Nitya Raviprakash

I would love for every child to experience the education they need to achieve their potential.

Fact file

  • 2nd Year, M.S. in Economics and Computation at Duke University.
  • B.E. in Computer Science from R.V. College of Engineering, India.

  • Worked as a research engineer for 2 years at Microsoft, India before joining the master’s program at Duke.

What is a social cause you care about deeply?

Child welfare and education. Having taught some incredible and resilient children, who come from tough backgrounds (poverty, abuse, learning difficulties), I would love for every child to experience the education they need to achieve their potential. Unfortunately, there are insufficient resources that cater to the specific needs of children coming from diverse backgrounds, particularly in developing/under-developed countries.

What have you found the most interesting so far when working with World Bank?

The different (often, well-hidden) ways that corruption can manifest itself in government is shocking. It is quite impressive that some of these ways can be untangled just by looking at public data, that is in fact, released by governments. The experts’ knowledge on this issue has been fundamental to the project, and I have learned a great deal of information surrounding corruption from them.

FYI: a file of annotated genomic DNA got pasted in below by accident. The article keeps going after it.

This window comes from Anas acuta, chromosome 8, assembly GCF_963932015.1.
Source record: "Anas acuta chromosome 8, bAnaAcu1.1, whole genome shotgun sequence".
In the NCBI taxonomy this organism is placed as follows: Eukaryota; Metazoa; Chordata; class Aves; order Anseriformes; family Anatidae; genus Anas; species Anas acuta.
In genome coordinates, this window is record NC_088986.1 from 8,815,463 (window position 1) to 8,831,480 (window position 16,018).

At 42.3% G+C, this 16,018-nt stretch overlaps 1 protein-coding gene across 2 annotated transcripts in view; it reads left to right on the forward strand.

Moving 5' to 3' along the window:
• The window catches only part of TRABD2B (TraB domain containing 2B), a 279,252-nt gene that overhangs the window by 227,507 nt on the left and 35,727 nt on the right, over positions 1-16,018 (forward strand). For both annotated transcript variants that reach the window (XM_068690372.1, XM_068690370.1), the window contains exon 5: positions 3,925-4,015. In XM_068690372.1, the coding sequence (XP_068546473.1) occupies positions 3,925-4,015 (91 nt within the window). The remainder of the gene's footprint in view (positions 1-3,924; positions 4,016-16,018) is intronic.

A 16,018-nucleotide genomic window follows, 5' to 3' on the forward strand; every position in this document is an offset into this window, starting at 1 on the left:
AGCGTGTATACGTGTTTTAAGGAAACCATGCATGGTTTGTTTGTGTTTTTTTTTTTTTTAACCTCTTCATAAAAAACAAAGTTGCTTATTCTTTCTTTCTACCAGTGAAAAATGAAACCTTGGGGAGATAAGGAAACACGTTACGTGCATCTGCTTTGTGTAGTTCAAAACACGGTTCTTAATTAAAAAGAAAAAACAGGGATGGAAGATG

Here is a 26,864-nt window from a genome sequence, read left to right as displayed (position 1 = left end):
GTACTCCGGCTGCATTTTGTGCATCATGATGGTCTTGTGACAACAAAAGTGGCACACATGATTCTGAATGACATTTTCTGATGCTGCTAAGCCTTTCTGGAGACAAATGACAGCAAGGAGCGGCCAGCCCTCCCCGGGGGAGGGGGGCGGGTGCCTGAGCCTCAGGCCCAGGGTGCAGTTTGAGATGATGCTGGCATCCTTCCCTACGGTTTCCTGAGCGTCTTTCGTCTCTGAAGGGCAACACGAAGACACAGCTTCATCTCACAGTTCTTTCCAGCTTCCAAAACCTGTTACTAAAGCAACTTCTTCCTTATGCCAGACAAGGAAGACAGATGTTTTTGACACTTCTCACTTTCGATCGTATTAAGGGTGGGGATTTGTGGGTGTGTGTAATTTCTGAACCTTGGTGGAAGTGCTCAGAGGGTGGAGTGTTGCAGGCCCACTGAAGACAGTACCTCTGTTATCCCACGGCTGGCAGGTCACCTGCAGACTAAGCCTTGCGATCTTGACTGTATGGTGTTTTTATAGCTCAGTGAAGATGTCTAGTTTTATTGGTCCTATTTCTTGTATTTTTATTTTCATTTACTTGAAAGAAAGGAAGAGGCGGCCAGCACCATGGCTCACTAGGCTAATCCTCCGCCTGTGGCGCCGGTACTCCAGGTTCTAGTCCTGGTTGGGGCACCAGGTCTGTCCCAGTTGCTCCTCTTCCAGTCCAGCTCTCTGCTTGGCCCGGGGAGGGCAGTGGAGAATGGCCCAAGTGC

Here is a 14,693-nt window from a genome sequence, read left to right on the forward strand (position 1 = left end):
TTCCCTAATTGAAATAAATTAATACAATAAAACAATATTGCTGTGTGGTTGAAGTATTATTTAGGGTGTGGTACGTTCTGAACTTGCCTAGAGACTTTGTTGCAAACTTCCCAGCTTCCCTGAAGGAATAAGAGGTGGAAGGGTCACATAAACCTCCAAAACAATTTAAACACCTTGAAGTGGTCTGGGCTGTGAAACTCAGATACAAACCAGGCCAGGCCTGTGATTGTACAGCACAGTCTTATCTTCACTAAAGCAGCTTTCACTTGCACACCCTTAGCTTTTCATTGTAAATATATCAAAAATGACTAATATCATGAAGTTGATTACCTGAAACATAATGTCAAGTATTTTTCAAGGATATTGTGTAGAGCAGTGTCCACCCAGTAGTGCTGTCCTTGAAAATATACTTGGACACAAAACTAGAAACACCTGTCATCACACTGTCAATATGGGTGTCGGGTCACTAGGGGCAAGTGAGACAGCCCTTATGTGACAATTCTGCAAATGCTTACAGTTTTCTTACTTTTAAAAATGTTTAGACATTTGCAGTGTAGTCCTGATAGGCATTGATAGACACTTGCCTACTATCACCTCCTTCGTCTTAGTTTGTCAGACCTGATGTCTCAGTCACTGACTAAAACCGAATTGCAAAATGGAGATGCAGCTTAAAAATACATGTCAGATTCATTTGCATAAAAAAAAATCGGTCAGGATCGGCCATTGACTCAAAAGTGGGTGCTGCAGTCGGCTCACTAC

When you're not working, what can you be found doing?

Annoying my foster cat for his attention, reading a good book (crime thrillers, drama, historical fiction/non-fiction) with a cup of hot chocolate, or grocery shopping (oh, the sight of fresh vegetables!).

What skills have you gained so far on the DSSGx summer project programme and working with World Bank?

The top ones that come to mind are – communicating effectively when working remotely, using cool tools for collaboration & technical purposes, learning smart ways to go about data cleaning and data structuring, discovering impressive libraries for machine learning and data visualizations, and learning different ways to extract meaningful information from data.

All this, thanks to my amazing teammates and mentors at DSSGx and the World Bank.

What blog, podcast or book does everyone need to be aware of?

I’m currently reading ‘Poor Economics’ by Nobel laureates Abhijit V. Banerjee and Esther Duflo – quite transformative in the way one looks at poverty and ‘tackling’ it.

Other book suggestions (since I can’t help myself): ‘I Know Why the Caged Bird Sings’ by Maya Angelou. It is a beautifully written autobiography on the poet’s life, growing up as a black girl in the United States. And another classic (but fictional), ‘The Kite Runner’ by Khaled Hosseini.

What would be your dream industry/ sector to work in? How do you think your involvement in the DSSG could help you get there?

My dream industry would be at the intersection of socio-economic development and data science. I would love to work on projects that improve the welfare of underprivileged communities. And if I get a chance to work with kids or on projects that target their well-being, that would be super exciting.

The DSSG community has exposed me to the many different avenues of ‘Social Good’ that data science fits into. I have gained lots of insight into the intricacies of social data. Most importantly, I have had an amazing experience collaborating and networking with such a cool group of people – this probably helps the most in shaping my career goals.